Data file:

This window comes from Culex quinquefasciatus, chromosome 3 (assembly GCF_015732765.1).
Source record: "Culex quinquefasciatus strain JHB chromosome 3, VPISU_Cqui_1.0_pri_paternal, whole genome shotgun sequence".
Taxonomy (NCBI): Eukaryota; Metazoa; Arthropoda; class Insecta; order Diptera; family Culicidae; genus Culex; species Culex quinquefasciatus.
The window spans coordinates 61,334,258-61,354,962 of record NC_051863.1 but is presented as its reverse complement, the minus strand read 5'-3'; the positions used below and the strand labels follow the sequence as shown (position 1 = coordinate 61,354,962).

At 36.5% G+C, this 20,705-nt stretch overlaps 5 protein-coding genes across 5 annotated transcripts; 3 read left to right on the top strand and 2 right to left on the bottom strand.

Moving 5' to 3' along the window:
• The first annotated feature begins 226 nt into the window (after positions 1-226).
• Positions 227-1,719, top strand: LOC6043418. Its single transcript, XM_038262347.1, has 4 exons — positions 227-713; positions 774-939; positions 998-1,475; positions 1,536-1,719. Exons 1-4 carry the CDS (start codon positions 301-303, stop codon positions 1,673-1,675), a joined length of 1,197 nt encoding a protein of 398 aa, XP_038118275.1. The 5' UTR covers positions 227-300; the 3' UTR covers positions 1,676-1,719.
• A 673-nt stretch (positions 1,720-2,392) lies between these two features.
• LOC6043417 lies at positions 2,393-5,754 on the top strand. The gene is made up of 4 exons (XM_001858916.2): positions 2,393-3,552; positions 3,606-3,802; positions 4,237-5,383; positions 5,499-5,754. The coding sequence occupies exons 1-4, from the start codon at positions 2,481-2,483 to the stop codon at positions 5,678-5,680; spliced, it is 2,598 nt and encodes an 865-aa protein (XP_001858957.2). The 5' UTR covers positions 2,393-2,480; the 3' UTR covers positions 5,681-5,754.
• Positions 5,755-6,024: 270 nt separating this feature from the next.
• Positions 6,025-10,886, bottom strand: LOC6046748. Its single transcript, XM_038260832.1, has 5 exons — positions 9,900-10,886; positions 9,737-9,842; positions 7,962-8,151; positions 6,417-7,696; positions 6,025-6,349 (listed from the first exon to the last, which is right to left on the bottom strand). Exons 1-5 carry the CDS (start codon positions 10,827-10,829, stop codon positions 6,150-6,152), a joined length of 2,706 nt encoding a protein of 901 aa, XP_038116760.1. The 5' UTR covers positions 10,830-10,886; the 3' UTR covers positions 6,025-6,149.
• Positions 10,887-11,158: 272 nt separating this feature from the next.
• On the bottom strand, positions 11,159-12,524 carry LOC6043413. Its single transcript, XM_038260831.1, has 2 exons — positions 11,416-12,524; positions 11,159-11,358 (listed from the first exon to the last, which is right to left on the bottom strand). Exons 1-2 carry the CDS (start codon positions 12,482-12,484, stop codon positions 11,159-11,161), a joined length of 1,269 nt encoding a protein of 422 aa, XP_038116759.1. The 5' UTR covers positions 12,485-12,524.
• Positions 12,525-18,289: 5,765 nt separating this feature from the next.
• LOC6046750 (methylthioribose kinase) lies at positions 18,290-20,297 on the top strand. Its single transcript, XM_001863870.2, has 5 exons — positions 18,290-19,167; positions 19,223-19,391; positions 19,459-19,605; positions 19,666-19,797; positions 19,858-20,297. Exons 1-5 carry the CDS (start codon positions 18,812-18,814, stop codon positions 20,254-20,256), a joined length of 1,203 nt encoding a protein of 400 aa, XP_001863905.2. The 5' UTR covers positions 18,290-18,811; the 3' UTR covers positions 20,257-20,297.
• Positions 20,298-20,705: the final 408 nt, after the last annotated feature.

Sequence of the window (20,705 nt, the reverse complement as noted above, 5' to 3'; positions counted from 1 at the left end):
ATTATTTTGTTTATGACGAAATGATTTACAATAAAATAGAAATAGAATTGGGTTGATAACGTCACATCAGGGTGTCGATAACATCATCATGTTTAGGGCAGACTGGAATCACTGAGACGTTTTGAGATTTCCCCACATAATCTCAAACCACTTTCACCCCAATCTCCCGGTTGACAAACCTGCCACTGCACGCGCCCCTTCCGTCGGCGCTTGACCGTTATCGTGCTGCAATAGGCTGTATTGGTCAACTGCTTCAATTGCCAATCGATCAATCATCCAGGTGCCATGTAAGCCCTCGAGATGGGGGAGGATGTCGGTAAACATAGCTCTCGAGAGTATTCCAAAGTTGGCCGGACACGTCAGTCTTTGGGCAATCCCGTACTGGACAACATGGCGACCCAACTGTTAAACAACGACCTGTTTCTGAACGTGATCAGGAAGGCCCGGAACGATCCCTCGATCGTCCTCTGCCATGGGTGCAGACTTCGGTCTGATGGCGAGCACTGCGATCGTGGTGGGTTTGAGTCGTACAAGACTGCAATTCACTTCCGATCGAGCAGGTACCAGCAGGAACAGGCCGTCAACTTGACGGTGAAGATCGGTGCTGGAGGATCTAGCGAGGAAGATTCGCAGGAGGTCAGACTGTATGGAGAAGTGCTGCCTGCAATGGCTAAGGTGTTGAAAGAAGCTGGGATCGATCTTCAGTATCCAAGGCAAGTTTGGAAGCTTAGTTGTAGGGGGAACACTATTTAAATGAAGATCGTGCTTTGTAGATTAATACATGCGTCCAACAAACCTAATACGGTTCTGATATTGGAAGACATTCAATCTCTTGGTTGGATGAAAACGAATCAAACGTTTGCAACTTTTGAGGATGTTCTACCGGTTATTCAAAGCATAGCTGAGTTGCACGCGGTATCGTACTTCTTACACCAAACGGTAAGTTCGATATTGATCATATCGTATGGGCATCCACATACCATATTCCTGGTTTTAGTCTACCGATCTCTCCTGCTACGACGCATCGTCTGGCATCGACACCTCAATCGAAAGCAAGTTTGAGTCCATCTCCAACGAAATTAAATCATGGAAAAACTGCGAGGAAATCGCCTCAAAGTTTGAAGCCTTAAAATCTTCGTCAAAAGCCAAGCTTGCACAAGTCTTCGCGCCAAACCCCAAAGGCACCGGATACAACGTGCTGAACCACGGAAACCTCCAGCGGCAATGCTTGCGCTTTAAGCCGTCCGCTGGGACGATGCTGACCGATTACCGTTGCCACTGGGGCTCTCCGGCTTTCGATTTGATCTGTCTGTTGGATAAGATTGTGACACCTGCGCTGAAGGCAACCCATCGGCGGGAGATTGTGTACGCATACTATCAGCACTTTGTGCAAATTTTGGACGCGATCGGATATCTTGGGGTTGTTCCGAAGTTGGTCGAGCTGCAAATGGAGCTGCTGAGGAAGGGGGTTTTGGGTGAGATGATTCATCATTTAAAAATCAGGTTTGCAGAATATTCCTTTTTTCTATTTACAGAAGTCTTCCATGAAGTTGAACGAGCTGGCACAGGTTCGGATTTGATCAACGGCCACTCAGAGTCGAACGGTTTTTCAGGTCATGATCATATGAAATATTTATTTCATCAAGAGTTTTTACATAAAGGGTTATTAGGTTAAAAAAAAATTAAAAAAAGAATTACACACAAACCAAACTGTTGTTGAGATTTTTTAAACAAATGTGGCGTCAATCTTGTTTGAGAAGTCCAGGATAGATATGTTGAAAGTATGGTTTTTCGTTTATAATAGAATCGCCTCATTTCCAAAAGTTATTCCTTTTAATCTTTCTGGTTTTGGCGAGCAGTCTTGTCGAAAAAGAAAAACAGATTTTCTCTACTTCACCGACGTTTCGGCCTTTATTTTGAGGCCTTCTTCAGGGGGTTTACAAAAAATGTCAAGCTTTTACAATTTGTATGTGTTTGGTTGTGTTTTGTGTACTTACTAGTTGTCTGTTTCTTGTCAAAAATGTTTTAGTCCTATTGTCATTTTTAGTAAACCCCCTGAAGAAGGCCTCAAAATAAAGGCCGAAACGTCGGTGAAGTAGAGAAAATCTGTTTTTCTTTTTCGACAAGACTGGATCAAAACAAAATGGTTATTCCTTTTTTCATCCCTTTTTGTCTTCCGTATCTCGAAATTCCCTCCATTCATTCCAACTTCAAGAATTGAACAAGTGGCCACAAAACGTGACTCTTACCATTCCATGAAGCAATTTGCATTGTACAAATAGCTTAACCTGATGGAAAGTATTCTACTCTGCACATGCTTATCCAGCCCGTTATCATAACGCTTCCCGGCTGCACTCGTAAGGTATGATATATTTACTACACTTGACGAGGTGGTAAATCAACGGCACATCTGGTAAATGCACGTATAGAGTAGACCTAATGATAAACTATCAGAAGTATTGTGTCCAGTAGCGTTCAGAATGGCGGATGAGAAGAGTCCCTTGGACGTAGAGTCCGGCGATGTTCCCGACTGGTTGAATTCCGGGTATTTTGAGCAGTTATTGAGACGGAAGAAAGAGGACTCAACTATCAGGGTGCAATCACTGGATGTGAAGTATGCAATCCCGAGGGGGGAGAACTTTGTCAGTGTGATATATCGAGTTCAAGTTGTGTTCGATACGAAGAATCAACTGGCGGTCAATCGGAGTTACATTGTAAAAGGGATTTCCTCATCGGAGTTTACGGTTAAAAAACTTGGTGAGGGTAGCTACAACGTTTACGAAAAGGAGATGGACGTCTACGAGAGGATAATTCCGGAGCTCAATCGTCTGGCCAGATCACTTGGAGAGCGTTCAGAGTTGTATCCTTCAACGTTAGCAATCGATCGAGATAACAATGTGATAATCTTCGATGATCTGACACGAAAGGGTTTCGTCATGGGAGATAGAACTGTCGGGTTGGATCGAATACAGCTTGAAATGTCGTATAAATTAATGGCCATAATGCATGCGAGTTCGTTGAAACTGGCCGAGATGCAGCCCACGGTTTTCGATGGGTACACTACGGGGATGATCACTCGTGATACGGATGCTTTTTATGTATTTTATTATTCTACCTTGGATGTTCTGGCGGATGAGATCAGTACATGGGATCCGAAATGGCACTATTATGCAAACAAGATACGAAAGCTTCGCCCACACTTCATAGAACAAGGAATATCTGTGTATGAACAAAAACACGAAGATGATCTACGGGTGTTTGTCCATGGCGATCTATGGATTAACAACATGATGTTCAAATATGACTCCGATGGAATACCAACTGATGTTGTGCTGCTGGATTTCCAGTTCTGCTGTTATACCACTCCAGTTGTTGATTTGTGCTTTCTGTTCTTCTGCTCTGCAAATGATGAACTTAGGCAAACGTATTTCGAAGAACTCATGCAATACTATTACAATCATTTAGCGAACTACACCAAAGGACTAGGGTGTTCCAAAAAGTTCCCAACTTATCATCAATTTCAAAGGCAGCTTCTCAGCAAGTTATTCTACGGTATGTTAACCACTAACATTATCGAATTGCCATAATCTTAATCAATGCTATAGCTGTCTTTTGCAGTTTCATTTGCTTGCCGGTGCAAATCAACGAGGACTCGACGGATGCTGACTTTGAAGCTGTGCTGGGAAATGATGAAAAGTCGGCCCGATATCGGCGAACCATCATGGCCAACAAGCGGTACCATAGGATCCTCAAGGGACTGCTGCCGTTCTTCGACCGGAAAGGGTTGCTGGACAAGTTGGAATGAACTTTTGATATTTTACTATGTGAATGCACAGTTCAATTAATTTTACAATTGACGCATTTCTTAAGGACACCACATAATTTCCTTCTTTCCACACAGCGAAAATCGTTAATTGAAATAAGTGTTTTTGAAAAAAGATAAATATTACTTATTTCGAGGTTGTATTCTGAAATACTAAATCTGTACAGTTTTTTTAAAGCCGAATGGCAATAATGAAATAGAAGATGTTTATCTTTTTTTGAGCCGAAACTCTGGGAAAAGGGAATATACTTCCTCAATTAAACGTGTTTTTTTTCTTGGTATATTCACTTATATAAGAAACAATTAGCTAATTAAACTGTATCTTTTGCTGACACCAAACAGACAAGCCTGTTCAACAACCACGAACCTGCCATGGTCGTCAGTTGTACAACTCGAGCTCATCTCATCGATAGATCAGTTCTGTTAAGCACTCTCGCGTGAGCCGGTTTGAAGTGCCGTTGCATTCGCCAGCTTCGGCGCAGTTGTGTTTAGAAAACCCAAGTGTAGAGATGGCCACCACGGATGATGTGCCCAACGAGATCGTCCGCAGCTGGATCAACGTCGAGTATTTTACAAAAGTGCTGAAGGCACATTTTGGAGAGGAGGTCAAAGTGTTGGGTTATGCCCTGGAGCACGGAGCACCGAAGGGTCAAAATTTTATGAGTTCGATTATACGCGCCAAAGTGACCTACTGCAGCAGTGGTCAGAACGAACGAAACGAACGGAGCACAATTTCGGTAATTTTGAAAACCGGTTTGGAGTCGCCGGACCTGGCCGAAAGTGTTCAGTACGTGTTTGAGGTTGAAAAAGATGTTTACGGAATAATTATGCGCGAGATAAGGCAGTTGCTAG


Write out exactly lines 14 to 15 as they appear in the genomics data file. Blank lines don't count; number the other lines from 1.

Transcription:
• On the bottom strand, positions 11,159-12,524 carry LOC6043413. Its single transcript, XM_038260831.1, has 2 exons — positions 11,416-12,524; positions 11,159-11,358 (listed from the first exon to the last, which is right to left on the bottom strand). Exons 1-2 carry the CDS (start codon positions 12,482-12,484, stop codon positions 11,159-11,161), a joined length of 1,269 nt encoding a protein of 422 aa, XP_038116759.1. The 5' UTR covers positions 12,485-12,524.
• Positions 12,525-18,289: 5,765 nt separating this feature from the next.